Saturday, May 21, 2016

Answer To A Whiny Baby Of The Green Variety

I used the modest proposal for Democrats to run as delegates in the Green nominating process in 2020 as an example of why I'm against open primaries precisely because so many of those I heard at the caucus in my town said that if the independent Bernie Sanders didn't get the Democratic nomination that they were going to vote for Jill Stein.  I must have heard at least a dozen of the people who changed their registration that day say they would do that.  You can change your party affiliation minutes before the caucus starts in Maine, it's a de-facto open primary, one of a myriad of stupid and counterproductive "reforms" that were fashionable with theory loving 70s era liberals .  AND I'VE BEEN READING THE SAME INTENTION AMONG SANDERS SUPPORTERS ALL OVER THE WEB.   

Clearly they weren't committed Democrats but they wanted to hijack the nomination process of the Democratic Party to do their will before they went back to being Greens or independents.  Exactly what Sanders is doing with his own instant and temporary affiliation with the Democratic Party. 


As Mao is alleged to have said when the Albanian Stalin, Enver Hoxha criticized his dictatorship that China could drown Albania by pissing on it, I say that the far larger and more numerous Democrats should do what Green supporters tried to do this year.  

If two percent of real Democrats took control of the Green Party they could change the rules and nominate the leading candidate for the Democratic nomination as the Green Party nominee.  They could remove that potential by following the same course of action that so many Greens and Green leaning people took this year.  

If you can tell me what's wrong with that, you'll have told me what's wrong with what such instant and temporary Democrats did this spring and why open primaries are a bad idea. 


  1. I keep thinking I've seen this dynamic at play in churches, usually congregations that you don't want to be a part of.

    Like political parties, churches are voluntary organizations with (among most Protestant denominations, anyway) no real control over membership or church governance. A small faction (even with a priest, I've seen it done in an Episcopal church; but the people there had great influence with the Bishop) can easily control the life of the entire congregation (especially if they have the ear of someone who functions as a Bishop, but this can be true even in very congregational denominations).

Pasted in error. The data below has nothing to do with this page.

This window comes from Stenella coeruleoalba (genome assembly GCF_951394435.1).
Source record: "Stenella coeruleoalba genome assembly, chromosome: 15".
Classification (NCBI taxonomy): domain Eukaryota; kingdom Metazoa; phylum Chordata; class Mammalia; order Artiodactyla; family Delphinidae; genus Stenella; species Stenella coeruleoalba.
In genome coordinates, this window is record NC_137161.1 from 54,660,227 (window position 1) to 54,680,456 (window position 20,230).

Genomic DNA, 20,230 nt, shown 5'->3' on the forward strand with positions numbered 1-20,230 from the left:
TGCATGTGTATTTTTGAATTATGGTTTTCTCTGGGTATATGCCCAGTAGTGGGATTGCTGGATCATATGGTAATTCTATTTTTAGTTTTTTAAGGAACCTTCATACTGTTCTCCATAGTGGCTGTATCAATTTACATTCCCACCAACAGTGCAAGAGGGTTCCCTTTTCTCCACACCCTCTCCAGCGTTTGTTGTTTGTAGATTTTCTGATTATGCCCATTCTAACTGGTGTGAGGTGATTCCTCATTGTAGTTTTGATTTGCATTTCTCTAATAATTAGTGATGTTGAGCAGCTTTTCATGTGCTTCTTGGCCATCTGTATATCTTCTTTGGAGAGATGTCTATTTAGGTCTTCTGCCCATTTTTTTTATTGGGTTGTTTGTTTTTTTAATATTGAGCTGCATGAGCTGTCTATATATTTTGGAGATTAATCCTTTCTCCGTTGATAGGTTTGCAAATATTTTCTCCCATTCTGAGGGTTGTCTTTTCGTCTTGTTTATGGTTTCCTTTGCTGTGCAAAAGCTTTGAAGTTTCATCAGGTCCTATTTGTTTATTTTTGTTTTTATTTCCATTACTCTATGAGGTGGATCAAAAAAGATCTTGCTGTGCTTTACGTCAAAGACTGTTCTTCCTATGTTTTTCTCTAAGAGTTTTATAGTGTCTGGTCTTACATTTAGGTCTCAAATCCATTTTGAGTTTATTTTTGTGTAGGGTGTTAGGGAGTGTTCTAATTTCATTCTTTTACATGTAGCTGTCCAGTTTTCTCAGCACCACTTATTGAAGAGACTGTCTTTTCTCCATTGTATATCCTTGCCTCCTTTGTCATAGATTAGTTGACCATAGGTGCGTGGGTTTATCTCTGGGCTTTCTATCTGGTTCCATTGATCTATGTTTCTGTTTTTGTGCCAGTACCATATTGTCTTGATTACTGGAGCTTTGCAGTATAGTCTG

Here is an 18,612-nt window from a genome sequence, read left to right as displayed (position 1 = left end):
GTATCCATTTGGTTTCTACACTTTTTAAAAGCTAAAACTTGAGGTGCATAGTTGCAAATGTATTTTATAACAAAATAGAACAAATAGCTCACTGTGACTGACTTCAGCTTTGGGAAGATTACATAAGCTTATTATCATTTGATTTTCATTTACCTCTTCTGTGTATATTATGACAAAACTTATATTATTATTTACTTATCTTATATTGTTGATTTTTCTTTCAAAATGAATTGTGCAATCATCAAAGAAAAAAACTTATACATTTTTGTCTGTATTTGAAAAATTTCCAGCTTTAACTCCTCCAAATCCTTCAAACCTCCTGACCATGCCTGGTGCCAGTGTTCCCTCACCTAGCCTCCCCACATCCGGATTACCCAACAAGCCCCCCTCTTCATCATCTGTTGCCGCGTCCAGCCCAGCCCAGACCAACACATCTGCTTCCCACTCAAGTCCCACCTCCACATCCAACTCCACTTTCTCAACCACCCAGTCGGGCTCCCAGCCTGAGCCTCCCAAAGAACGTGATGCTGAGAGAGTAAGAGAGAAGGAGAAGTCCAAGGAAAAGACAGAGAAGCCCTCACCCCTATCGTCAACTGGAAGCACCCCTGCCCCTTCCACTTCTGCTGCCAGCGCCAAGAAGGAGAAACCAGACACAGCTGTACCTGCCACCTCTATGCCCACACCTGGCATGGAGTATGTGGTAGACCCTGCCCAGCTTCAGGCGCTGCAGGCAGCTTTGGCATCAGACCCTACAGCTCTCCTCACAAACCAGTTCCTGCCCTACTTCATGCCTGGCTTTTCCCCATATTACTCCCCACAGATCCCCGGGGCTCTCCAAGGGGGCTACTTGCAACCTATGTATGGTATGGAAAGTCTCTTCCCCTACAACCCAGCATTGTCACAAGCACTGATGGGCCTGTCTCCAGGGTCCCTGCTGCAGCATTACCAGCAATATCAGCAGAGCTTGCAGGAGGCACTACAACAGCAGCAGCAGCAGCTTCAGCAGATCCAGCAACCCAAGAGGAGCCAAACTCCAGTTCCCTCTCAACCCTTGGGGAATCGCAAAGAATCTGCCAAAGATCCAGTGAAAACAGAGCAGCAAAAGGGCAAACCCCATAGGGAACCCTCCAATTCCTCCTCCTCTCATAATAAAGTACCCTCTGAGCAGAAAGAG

And how do you get rid of them? Short of getting a court order and posting a guard at the door, you don't. And then, of course, they can always meet church members off church grounds. I speak of extremes because they are absurd, and to show how impossible it is. A determined handful can be a hand grenade in a crowded space: they can do a lot of damage, and they don't care how much of it is "collateral damage."

    I've seen people decide the church is theirs by dint of their contributions, or just their age and attitudes, and it's never pretty. They don't work with the church, they work "behind the scenes" and insist on their way, or they'll "burn it all down." Because if they can't be in control, nobody can be in control. I was interested in consensus as a pastor; but there were always people interested only in control, only in power.

    Sanders imagines there is power to be wielded as he sees fit, and it will be good. Amy Goodman was on NPR this morning arguing that single-payer would ultimately be cheaper because it would save so much money. But it would cost a great deal to get there, and put a lot of people in the insurance business out of business (not toe mention people as far down the chain as employees in doctor's offices, handling all that paperwork). I've seen the explosion of personnel connected to doctors who have to handle the insurance claims just in the last 30 years, and I'm all for abolishing it.

    But is this a revolution where we kill jobs for the good of the ideology? Or do we take into account the massive costs a sudden shift to single-payer would represent? This is one reason Obamacare is the chimera it is: we can't sweep away the insurance system we rely on and replace it overnight: the social and very real economic costs would be so massive as to be disastrous, and sink the idea before it could get implemented (look what has happened to the very modest effort of Obamacare).

    But Sanders supporters tell us we gotta believe! Reminds me too much of the revolutionaries of the '70's who, as you noted, gave us Reagan and the GOP right wing. They were a gift to the Republican party.

    Sure, we need change; but we also have to count the cost, or the "change" will be to reject the most important efforts we make, and bury them. Unless, of course, we want another Great Depression just to teach the country a lesson, while we hope history repeats itself (it certainly doesn't have to; we could be Nazi Germany the next time. Why not?).

  2. I would love to see Democrats engaged in the Green nomination process.

    1. It would give the Greens too much legitimacy, and the Democrats too little.

      Not that I'm a fan of the two-party system, but it does seem to be the cultural default setting, and I don't see that changing anytime soon.